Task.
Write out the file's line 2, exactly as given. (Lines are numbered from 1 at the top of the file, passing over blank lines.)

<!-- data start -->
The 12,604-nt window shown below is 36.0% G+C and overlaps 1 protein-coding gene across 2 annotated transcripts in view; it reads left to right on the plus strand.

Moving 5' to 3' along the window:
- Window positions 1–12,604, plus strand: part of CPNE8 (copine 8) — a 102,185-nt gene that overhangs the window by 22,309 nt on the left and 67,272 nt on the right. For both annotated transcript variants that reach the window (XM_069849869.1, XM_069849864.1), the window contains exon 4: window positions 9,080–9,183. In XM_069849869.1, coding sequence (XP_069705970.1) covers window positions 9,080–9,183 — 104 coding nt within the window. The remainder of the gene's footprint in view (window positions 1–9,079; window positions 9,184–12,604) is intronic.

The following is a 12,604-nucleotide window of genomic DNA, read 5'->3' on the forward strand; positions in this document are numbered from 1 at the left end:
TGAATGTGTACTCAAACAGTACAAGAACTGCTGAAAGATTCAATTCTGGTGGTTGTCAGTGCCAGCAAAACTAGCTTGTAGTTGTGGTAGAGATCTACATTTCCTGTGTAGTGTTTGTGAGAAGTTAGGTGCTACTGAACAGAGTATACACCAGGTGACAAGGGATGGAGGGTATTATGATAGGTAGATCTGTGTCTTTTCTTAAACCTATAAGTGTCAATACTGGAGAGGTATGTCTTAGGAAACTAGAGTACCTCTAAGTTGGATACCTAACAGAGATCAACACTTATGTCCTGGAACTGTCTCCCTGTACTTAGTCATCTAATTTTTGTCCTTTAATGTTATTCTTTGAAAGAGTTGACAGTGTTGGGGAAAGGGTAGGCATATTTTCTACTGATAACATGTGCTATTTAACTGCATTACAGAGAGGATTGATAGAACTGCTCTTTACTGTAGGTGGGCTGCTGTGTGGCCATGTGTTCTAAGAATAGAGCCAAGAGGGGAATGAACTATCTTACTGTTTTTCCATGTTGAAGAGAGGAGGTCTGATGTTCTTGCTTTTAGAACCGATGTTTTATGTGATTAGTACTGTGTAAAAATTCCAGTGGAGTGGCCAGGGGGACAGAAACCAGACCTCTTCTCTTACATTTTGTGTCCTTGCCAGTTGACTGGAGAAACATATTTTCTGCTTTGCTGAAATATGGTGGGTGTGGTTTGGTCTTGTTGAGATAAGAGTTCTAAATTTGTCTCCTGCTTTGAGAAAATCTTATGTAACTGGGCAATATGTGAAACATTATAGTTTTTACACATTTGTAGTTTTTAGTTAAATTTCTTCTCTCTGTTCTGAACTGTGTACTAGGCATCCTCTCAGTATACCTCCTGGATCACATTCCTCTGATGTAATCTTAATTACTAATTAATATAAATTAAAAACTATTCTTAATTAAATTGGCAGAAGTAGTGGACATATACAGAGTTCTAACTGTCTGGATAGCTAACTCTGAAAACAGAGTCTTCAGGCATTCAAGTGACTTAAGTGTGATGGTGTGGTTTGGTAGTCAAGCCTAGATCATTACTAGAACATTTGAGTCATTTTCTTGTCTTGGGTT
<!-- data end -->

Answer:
Moving 5' to 3' along the window: